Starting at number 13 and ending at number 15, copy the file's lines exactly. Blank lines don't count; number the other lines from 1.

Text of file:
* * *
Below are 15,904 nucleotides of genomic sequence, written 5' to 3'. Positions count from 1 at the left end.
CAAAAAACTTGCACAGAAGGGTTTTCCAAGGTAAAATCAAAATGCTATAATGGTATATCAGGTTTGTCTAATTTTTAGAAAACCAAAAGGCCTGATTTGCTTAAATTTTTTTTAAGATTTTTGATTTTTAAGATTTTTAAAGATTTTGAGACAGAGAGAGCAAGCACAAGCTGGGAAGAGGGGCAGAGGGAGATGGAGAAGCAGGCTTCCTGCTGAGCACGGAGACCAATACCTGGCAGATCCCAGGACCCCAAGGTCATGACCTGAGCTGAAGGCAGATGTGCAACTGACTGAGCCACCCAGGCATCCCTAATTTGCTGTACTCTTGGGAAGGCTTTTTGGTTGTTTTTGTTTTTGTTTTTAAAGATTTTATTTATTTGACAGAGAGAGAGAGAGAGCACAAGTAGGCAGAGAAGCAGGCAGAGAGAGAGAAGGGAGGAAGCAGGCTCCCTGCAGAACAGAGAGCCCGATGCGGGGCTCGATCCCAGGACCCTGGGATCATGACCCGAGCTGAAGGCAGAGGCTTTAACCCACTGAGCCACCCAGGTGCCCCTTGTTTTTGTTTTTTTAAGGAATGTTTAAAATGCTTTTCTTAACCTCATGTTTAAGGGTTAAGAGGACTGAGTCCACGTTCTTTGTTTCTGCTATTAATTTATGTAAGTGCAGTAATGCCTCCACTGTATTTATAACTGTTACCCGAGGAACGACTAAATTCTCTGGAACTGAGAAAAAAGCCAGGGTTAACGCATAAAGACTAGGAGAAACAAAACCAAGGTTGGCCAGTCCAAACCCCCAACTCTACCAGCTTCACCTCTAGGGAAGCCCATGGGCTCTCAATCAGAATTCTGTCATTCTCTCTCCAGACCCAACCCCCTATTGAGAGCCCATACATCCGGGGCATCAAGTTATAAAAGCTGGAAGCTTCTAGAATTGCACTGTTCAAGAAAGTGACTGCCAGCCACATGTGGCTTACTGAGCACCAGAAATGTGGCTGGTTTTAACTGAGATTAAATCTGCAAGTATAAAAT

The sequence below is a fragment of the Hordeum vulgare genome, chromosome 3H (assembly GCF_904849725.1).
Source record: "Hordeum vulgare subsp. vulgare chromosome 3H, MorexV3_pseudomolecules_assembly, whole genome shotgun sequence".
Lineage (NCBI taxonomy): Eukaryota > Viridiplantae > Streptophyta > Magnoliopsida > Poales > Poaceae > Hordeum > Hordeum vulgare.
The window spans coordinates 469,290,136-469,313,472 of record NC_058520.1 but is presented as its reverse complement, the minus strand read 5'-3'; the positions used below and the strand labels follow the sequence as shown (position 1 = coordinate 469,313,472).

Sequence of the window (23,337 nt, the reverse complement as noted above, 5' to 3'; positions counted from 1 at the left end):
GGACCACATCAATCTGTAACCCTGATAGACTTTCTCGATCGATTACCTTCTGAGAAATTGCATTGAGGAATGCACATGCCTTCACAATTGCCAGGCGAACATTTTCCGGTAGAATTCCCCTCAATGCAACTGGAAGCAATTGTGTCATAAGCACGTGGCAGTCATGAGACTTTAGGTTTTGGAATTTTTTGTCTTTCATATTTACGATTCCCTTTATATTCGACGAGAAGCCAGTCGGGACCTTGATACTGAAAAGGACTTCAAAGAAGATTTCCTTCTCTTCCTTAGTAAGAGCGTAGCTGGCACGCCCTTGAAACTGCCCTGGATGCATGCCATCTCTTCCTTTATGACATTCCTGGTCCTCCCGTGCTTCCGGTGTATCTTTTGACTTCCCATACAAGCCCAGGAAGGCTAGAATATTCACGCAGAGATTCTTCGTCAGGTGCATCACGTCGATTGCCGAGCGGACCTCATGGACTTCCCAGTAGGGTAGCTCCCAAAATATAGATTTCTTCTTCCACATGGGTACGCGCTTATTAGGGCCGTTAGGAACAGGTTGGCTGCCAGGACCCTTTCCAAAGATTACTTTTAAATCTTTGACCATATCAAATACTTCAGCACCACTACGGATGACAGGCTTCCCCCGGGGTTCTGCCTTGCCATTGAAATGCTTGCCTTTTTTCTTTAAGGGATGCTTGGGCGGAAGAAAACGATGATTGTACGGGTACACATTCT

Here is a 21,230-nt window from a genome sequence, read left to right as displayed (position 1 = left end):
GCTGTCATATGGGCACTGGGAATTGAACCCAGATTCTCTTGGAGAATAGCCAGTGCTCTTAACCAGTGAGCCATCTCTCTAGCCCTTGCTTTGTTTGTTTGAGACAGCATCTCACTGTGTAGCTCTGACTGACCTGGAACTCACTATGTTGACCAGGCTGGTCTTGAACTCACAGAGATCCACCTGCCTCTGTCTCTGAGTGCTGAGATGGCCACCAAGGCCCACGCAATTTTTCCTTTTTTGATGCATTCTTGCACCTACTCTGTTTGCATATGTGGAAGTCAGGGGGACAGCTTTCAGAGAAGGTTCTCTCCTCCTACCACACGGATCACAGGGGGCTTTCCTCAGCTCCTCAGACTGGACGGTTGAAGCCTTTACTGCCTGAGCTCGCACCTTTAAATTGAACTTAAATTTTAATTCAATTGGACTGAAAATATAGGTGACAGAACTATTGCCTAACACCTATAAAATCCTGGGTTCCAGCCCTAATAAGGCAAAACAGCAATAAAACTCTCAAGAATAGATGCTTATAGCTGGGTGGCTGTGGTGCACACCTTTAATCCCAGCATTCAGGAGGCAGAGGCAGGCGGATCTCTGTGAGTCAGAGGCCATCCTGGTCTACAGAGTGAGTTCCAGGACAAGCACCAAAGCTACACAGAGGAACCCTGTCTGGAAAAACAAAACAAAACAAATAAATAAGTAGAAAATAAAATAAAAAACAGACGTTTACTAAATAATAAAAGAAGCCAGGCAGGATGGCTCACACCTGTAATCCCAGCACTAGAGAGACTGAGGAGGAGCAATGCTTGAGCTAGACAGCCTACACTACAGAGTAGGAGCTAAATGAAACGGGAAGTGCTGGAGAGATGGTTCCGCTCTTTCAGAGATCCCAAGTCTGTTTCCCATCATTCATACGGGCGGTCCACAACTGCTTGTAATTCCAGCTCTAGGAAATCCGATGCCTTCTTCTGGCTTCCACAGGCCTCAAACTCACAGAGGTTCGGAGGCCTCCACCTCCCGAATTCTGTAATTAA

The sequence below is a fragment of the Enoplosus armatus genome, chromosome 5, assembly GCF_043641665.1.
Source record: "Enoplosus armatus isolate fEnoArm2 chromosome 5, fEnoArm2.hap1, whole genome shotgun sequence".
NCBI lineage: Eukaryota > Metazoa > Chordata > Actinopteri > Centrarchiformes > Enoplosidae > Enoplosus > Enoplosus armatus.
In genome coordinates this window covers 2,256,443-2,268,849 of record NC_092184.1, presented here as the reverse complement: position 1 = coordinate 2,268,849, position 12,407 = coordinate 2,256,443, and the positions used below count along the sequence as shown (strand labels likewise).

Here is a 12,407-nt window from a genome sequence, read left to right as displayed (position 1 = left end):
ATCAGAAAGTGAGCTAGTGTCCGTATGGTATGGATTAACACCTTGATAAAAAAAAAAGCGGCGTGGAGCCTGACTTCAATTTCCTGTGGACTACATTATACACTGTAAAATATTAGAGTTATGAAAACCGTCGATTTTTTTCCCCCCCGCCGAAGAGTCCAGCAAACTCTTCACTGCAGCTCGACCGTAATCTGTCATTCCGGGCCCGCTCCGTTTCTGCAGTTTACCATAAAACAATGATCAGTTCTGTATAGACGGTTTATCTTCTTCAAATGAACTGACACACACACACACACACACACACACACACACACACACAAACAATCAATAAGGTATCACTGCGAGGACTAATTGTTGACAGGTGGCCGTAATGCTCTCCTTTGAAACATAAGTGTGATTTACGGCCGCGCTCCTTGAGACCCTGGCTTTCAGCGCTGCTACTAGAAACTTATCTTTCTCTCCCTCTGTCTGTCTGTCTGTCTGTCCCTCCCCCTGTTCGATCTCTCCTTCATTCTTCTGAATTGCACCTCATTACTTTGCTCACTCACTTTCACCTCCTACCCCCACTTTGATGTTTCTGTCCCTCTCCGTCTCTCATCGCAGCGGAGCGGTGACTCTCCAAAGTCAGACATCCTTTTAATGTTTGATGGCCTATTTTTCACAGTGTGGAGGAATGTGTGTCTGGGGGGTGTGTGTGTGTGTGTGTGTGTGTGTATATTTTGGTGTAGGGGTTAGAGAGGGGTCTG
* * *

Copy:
NCBI lineage: Eukaryota > Metazoa > Chordata > Actinopteri > Centrarchiformes > Enoplosidae > Enoplosus > Enoplosus armatus.
In genome coordinates this window covers 2,256,443-2,268,849 of record NC_092184.1, presented here as the reverse complement: position 1 = coordinate 2,268,849, position 12,407 = coordinate 2,256,443, and the positions used below count along the sequence as shown (strand labels likewise).

Here is a 12,407-nt window from a genome sequence, read left to right as displayed (position 1 = left end):